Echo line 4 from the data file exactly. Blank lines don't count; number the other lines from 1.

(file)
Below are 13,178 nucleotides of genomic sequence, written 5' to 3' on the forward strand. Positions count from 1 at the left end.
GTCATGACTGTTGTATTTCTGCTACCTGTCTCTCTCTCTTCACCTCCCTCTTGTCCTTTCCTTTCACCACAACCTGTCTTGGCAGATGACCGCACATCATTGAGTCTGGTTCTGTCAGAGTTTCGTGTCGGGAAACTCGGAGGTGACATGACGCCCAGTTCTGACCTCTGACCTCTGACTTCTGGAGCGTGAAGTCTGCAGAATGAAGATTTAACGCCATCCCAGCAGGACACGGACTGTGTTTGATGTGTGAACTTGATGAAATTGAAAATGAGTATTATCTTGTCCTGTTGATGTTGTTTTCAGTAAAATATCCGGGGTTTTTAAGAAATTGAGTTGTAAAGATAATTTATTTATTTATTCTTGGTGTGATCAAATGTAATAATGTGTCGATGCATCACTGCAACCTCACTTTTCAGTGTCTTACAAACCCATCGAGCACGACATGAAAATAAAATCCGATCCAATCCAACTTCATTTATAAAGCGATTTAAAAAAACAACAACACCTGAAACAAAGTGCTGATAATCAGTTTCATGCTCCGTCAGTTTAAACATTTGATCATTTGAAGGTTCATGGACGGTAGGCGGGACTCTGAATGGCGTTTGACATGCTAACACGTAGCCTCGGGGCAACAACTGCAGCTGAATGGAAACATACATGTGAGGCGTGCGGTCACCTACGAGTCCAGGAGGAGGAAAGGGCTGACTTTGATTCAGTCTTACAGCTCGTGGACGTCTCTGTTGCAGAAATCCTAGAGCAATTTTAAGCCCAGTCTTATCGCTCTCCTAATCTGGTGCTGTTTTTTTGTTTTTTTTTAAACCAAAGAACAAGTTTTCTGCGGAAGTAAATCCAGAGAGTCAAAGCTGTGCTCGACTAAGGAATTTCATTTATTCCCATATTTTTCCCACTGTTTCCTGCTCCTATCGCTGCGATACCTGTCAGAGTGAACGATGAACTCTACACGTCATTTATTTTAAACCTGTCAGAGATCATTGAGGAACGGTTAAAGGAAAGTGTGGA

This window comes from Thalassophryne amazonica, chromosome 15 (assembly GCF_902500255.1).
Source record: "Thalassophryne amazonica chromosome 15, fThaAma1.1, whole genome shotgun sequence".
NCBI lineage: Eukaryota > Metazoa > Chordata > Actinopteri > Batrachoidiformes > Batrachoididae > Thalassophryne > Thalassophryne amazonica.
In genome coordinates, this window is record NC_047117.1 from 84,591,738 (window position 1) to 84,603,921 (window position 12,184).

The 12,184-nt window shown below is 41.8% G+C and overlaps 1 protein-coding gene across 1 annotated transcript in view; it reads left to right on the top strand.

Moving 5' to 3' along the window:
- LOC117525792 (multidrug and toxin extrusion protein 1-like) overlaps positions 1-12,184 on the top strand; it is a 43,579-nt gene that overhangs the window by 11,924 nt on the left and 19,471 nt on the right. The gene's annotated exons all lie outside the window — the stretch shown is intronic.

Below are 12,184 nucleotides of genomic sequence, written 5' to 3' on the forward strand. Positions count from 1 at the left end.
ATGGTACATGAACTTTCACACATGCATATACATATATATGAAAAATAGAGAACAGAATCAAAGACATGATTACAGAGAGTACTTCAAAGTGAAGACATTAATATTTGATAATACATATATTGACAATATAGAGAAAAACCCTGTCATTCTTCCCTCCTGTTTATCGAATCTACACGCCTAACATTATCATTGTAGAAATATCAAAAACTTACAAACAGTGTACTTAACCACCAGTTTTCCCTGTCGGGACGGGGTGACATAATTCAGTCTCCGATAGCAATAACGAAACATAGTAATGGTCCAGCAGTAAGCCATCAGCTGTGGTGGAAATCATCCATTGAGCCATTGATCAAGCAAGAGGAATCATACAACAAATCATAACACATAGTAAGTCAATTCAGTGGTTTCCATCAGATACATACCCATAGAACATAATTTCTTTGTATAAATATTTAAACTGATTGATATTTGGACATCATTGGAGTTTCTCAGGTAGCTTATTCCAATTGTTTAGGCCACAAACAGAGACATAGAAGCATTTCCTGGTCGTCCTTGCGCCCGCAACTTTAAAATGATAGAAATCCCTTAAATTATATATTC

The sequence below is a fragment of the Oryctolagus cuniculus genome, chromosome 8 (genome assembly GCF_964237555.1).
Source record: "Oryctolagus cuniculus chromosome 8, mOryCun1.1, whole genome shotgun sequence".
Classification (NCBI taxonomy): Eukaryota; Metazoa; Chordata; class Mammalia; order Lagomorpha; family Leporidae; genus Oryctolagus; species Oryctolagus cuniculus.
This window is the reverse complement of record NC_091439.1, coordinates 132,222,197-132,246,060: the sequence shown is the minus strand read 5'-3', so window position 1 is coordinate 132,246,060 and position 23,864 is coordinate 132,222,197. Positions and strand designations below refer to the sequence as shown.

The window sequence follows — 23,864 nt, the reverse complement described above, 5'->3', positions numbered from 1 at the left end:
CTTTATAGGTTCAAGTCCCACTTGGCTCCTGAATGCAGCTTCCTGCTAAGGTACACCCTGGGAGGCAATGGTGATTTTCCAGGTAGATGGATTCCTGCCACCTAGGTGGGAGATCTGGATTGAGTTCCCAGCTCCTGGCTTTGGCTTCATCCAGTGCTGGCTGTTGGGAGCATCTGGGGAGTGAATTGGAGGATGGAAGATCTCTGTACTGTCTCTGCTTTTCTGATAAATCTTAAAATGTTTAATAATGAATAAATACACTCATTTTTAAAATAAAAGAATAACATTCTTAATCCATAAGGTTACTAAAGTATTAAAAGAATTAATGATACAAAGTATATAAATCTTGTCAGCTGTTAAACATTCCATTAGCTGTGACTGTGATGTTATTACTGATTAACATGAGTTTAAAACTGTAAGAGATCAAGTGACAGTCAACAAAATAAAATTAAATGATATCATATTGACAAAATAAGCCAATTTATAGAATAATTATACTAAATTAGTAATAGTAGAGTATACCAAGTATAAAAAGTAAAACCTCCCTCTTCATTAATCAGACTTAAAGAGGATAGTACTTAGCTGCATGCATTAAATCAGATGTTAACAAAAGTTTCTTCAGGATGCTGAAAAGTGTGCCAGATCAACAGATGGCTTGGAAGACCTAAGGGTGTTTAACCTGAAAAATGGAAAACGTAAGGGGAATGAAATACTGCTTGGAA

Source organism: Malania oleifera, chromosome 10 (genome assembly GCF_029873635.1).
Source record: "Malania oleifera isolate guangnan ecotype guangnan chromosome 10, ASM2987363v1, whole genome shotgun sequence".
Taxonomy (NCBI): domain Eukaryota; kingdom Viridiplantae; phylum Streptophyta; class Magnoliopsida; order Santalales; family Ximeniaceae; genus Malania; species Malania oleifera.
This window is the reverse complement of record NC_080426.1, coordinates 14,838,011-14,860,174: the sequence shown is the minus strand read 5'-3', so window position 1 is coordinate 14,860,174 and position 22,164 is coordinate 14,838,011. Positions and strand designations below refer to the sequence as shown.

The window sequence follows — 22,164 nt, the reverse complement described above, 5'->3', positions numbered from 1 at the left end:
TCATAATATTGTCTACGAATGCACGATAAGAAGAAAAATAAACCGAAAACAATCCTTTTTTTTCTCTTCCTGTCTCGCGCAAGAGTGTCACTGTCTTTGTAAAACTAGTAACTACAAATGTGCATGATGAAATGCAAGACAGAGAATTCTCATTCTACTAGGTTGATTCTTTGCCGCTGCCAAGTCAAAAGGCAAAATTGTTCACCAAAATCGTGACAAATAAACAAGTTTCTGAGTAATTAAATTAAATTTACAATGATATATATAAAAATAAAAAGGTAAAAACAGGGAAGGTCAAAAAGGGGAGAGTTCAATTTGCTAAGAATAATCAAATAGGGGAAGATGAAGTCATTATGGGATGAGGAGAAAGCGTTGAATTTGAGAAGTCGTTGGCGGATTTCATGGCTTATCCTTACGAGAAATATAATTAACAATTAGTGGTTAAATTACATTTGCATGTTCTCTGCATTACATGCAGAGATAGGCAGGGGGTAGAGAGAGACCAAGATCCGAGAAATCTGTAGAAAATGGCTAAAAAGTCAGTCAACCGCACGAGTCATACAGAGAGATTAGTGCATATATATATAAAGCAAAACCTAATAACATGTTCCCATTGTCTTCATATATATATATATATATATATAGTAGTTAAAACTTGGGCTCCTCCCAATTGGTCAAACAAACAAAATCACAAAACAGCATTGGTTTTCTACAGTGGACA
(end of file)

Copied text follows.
Source record: "Thalassophryne amazonica chromosome 15, fThaAma1.1, whole genome shotgun sequence".